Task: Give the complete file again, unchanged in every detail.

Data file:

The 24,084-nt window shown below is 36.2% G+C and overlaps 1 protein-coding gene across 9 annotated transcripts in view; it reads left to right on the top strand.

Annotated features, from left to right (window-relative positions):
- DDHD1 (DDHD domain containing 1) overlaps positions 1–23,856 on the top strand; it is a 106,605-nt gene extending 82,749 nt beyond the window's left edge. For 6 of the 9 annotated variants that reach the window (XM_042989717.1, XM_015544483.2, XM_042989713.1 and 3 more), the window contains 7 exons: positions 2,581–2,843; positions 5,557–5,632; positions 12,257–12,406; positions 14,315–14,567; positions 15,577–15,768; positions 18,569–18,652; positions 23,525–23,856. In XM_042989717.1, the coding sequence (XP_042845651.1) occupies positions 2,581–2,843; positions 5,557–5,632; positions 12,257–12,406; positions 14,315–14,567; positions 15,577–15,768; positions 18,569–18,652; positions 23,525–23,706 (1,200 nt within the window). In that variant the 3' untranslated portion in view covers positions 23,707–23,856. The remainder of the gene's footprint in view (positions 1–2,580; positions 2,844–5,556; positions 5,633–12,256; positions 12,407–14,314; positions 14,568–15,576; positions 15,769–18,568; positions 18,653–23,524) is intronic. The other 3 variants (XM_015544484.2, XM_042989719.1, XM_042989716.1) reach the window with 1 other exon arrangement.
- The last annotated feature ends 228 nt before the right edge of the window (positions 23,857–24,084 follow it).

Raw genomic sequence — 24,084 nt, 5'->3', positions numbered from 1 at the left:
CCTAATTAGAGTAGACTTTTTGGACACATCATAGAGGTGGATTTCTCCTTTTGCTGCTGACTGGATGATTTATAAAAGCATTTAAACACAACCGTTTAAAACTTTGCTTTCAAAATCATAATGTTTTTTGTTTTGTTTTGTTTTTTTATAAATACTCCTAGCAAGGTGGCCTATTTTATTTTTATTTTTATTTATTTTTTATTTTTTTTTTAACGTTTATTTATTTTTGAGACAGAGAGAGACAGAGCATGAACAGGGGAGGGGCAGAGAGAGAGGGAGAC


The 24,084-nt window shown below is 36.2% G+C and overlaps 1 protein-coding gene across 9 annotated transcripts in view; it reads left to right on the top strand.

Annotated features, from left to right (window-relative positions):
- DDHD1 (DDHD domain containing 1) overlaps positions 1–23,856 on the top strand; it is a 106,605-nt gene extending 82,749 nt beyond the window's left edge. For 6 of the 9 annotated variants that reach the window (XM_042989717.1, XM_015544483.2, XM_042989713.1 and 3 more), the window contains 7 exons: positions 2,581–2,843; positions 5,557–5,632; positions 12,257–12,406; positions 14,315–14,567; positions 15,577–15,768; positions 18,569–18,652; positions 23,525–23,856. In XM_042989717.1, the coding sequence (XP_042845651.1) occupies positions 2,581–2,843; positions 5,557–5,632; positions 12,257–12,406; positions 14,315–14,567; positions 15,577–15,768; positions 18,569–18,652; positions 23,525–23,706 (1,200 nt within the window). In that variant the 3' untranslated portion in view covers positions 23,707–23,856. The remainder of the gene's footprint in view (positions 1–2,580; positions 2,844–5,556; positions 5,633–12,256; positions 12,407–14,314; positions 14,568–15,576; positions 15,769–18,568; positions 18,653–23,524) is intronic. The other 3 variants (XM_015544484.2, XM_042989719.1, XM_042989716.1) reach the window with 1 other exon arrangement.
- The last annotated feature ends 228 nt before the right edge of the window (positions 23,857–24,084 follow it).

Raw genomic sequence — 24,084 nt, 5'->3', positions numbered from 1 at the left:
CCTAATTAGAGTAGACTTTTTGGACACATCATAGAGGTGGATTTCTCCTTTTGCTGCTGACTGGATGATTTATAAAAGCATTTAAACACAACCGTTTAAAACTTTGCTTTCAAAATCATAATGTTTTTTGTTTTGTTTTGTTTTTTTATAAATACTCCTAGCAAGGTGGCCTATTTTATTTTTATTTTTATTTATTTTTTATTTTTTTTTTAACGTTTATTTATTTTTGAGACAGAGAGAGACAGAGCATGAACAGGGGAGGGGCAGAGAGAGAGGGAGAC